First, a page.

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Glossary
# Glossary

- classical velocity addition
- the method of adding velocities when $v\text{<<}c$; velocities add like regular numbers in one-dimensional motion: $u=\mathrm{v+u}\prime $, where $v$ is the velocity between two observers, $u$ is the velocity of an object relative to one observer, and $u\prime $ is the velocity relative to the other observer

- first postulate of special relativity
- the idea that the laws of physics are the same and can be stated in their simplest form in all inertial frames of reference

- inertial frame of reference
- a reference frame in which a body at rest remains at rest and a body in motion moves at a constant speed in a straight line unless acted on by an outside force

- length contraction
- $L$, the shortening of the measured length of an object moving relative to the observer’s frame: ${\text{L=L}}_{0}\sqrt{1-\frac{{v}^{2}}{{c}^{2}}}=\frac{{L}_{0}}{\gamma}$

- Michelson-Morley experiment
- an investigation performed in 1887 that proved that the speed of light in a vacuum is the same in all frames of reference from which it is viewed

- proper length
- ${L}_{0}$; the distance between two points measured by an observer who is at rest relative to both of the points; Earth-bound observers measure proper length when measuring the distance between two points that are stationary relative to Earth

- proper time
- $\mathrm{\Delta}{t}_{0}\text{;}$ the time measured by an observer at rest relative to the event being observed: $\mathrm{\Delta}t=\frac{{\mathrm{\Delta}t}_{0}}{\sqrt{1-\frac{{v}^{2}}{{c}^{2}}}}={\gamma \mathrm{\Delta}t}_{0}$, where $\gamma =\frac{1}{\sqrt{1-\frac{{v}^{2}}{{c}^{2}}}}$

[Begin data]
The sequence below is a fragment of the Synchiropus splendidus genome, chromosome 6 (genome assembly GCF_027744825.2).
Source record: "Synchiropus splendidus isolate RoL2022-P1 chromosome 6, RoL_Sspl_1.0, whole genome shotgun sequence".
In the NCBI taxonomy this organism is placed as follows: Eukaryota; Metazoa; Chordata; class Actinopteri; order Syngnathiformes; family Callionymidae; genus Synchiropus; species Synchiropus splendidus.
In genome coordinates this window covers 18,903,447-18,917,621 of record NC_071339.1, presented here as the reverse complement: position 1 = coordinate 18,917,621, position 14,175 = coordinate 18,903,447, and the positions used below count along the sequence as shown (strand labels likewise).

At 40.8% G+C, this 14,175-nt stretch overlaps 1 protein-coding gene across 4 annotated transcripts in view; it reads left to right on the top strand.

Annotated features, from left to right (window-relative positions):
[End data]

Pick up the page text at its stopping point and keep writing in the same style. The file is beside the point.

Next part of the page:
- relativistic Doppler effects
- a change in wavelength of radiation that is moving relative to the observer; the wavelength of the radiation is longer (called a red shift) than that emitted by the source when the source moves away from the observer and shorter (called a blue shift) when the source moves toward the observer; the shifted wavelength is described by the equation
11.80 $${\lambda}_{\text{obs}}{\text{=\lambda}}_{s}\sqrt{\frac{1\phantom{\rule{0.25em}{0ex}}+\phantom{\rule{0.25em}{0ex}}\frac{u}{c}}{1-\frac{u}{c}}}$$where ${\lambda}_{\text{obs}}$ is the observed wavelength, ${\lambda}_{s}$ is the source wavelength, and $u$ is the velocity of the source to the observer

- relativistic kinetic energy
- the kinetic energy of an object moving at relativistic speeds: ${\text{KE}}_{\text{rel}}=\left(\gamma -1\right){\mathrm{mc}}^{\mathrm{2,}}$ where $\gamma =\frac{1}{\sqrt{1-\frac{{v}^{2}}{{c}^{2}}}}$

- relativistic momentum
- $p$, the momentum of an object moving at relativistic velocity; $p=\text{\gamma mu}$, where $m$ is the rest mass of the object, $u$ is its velocity relative to an observer, and the relativistic factor $\gamma =\frac{1}{\sqrt{1-\frac{{u}^{2}}{{c}^{2}}}}$

- relativistic velocity addition
- the method of adding velocities of an object moving at a relativistic speed: $\text{u =}\frac{\text{v + u}\prime}{1+\frac{v\text{u}\prime}{{c}^{2}}}$, where $v$ is the relative velocity between two observers, $u$ is the velocity of an object relative to one observer, and $u\prime $ is the velocity relative to the other observer

- relativity
- the study of how different observers measure the same event

- rest energy
- the energy stored in an object at rest: ${E}_{0}={\mathrm{mc}}^{2}$

- rest mass
- the mass of an object as measured by a person at rest relative to the object

- second postulate of special relativity
- the idea that the speed of light $c$ is a constant, independent of the source

- special relativity
- the theory that, in an inertial frame of reference, the motion of an object is relative to the frame from which it is viewed or measured

- time dilation
- the phenomenon of time passing slower to an observer who is moving relative to another observer

- total energy
- defined as $E={\mathrm{\gamma mc}}^{2}$, where $\gamma =\frac{1}{\sqrt{1-\frac{{v}^{2}}{{c}^{2}}}}$

- twin paradox
- this asks why a twin traveling at a relativistic speed away and then back toward Earth ages less than the Earth-bound twin. The premise to the paradox is faulty because the traveling twin is accelerating, and special relativity does not apply to accelerating frames of reference